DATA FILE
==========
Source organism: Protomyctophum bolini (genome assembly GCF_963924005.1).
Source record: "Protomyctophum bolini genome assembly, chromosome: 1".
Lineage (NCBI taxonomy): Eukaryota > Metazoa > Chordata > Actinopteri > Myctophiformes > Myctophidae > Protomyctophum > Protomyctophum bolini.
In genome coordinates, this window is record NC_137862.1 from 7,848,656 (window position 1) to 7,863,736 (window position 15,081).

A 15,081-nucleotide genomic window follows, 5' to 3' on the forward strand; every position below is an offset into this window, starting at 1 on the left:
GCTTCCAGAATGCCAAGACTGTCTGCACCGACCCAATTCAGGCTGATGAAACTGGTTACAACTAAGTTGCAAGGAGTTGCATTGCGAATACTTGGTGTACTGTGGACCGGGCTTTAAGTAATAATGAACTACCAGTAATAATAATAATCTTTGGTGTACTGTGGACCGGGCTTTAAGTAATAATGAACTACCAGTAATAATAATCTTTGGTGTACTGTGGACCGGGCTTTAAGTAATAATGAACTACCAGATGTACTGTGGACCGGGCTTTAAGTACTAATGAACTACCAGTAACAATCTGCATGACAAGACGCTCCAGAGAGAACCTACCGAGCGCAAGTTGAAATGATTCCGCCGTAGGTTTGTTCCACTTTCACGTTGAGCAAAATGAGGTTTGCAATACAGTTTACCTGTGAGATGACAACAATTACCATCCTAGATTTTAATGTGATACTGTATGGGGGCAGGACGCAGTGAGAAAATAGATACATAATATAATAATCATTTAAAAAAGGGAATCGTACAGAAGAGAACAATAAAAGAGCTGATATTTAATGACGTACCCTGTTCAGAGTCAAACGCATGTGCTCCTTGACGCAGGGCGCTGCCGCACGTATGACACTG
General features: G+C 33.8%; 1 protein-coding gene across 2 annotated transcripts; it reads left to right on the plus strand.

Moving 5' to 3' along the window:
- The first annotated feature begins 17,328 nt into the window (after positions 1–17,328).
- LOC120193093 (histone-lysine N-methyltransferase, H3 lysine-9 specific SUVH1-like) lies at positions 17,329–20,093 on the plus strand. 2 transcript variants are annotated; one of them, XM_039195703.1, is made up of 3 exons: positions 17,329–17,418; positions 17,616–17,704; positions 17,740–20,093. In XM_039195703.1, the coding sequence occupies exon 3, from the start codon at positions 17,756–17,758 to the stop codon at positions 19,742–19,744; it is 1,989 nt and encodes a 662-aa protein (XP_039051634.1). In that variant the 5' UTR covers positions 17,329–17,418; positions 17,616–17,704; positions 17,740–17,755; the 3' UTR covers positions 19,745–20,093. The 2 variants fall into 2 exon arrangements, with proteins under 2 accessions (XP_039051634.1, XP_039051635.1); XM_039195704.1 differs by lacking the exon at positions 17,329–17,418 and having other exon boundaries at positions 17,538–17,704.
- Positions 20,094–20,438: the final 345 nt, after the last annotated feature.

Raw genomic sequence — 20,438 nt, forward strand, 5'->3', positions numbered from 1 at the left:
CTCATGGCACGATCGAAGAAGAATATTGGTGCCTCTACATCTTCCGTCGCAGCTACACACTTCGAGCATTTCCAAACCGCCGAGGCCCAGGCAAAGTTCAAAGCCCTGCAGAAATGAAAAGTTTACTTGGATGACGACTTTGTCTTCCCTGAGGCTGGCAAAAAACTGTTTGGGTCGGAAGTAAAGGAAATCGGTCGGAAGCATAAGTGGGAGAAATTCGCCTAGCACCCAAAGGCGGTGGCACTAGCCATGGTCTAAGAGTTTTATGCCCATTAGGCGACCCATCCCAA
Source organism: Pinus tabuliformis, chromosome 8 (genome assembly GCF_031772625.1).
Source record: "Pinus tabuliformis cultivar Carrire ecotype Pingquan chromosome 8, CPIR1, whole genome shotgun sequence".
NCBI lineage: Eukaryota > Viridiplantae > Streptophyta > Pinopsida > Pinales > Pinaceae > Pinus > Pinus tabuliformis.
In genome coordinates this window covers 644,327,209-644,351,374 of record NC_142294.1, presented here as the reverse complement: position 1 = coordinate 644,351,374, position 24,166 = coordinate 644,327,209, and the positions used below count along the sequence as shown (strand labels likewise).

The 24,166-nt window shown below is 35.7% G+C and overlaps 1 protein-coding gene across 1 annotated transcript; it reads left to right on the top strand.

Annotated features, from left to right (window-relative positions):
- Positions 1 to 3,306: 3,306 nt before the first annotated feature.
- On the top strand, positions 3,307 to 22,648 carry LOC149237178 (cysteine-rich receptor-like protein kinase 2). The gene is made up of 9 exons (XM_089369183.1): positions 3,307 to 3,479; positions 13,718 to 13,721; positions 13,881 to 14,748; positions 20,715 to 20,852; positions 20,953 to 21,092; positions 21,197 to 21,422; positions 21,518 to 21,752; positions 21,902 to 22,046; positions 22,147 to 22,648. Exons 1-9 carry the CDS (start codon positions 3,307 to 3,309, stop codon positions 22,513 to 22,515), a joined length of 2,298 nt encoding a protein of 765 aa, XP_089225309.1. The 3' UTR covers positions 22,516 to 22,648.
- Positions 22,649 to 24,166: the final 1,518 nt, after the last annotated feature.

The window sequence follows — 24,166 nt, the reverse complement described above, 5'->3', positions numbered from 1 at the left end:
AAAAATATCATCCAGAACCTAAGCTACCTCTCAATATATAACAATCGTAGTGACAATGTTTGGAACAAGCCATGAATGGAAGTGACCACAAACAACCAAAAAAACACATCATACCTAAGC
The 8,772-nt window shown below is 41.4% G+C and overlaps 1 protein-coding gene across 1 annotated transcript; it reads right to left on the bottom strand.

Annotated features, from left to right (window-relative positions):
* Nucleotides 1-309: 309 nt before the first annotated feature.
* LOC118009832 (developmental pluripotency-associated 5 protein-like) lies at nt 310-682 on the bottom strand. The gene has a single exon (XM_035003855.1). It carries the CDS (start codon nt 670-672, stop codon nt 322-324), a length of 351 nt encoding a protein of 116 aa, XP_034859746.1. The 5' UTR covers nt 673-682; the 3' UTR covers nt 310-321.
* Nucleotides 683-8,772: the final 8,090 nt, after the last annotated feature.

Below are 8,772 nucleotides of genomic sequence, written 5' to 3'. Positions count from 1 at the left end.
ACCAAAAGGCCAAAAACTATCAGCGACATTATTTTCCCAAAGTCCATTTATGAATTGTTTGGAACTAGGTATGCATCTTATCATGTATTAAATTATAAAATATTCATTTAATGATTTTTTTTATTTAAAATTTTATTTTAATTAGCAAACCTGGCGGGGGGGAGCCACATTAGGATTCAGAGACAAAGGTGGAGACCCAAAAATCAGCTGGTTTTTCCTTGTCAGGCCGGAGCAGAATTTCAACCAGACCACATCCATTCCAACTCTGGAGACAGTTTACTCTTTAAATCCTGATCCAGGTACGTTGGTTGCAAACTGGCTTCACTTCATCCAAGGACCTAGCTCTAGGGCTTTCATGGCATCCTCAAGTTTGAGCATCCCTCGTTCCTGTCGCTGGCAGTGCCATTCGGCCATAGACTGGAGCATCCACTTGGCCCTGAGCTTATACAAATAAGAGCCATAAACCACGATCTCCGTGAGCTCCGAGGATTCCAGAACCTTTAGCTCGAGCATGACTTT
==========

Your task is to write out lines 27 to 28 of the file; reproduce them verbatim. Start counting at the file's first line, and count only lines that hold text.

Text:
* Nucleotides 1-309: 309 nt before the first annotated feature.
* LOC118009832 (developmental pluripotency-associated 5 protein-like) lies at nt 310-682 on the bottom strand. The gene has a single exon (XM_035003855.1). It carries the CDS (start codon nt 670-672, stop codon nt 322-324), a length of 351 nt encoding a protein of 116 aa, XP_034859746.1. The 5' UTR covers nt 673-682; the 3' UTR covers nt 310-321.